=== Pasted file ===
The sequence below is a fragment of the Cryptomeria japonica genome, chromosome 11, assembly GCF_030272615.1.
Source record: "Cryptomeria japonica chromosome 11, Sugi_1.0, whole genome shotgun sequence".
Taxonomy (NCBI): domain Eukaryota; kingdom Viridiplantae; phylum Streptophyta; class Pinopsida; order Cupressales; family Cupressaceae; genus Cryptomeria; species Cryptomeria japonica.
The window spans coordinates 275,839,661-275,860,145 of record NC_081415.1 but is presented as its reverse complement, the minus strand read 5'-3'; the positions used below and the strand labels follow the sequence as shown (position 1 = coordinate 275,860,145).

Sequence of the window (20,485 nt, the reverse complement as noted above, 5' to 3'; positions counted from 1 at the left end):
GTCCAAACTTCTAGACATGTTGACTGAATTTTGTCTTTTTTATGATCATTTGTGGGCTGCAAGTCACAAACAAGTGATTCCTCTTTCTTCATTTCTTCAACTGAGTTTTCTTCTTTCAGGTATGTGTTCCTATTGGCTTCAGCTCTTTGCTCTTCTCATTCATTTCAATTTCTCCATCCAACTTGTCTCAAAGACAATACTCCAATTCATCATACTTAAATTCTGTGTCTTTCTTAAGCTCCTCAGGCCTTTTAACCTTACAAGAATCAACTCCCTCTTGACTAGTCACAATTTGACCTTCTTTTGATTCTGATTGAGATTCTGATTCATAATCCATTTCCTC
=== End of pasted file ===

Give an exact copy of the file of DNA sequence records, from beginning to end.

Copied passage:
The sequence below is a fragment of the Cryptomeria japonica genome, chromosome 11, assembly GCF_030272615.1.
Source record: "Cryptomeria japonica chromosome 11, Sugi_1.0, whole genome shotgun sequence".
Taxonomy (NCBI): domain Eukaryota; kingdom Viridiplantae; phylum Streptophyta; class Pinopsida; order Cupressales; family Cupressaceae; genus Cryptomeria; species Cryptomeria japonica.
The window spans coordinates 275,839,661-275,860,145 of record NC_081415.1 but is presented as its reverse complement, the minus strand read 5'-3'; the positions used below and the strand labels follow the sequence as shown (position 1 = coordinate 275,860,145).

Sequence of the window (20,485 nt, the reverse complement as noted above, 5' to 3'; positions counted from 1 at the left end):
GTCCAAACTTCTAGACATGTTGACTGAATTTTGTCTTTTTTATGATCATTTGTGGGCTGCAAGTCACAAACAAGTGATTCCTCTTTCTTCATTTCTTCAACTGAGTTTTCTTCTTTCAGGTATGTGTTCCTATTGGCTTCAGCTCTTTGCTCTTCTCATTCATTTCAATTTCTCCATCCAACTTGTCTCAAAGACAATACTCCAATTCATCATACTTAAATTCTGTGTCTTTCTTAAGCTCCTCAGGCCTTTTAACCTTACAAGAATCAACTCCCTCTTGACTAGTCACAATTTGACCTTCTTTTGATTCTGATTGAGATTCTGATTCATAATCCATTTCCTC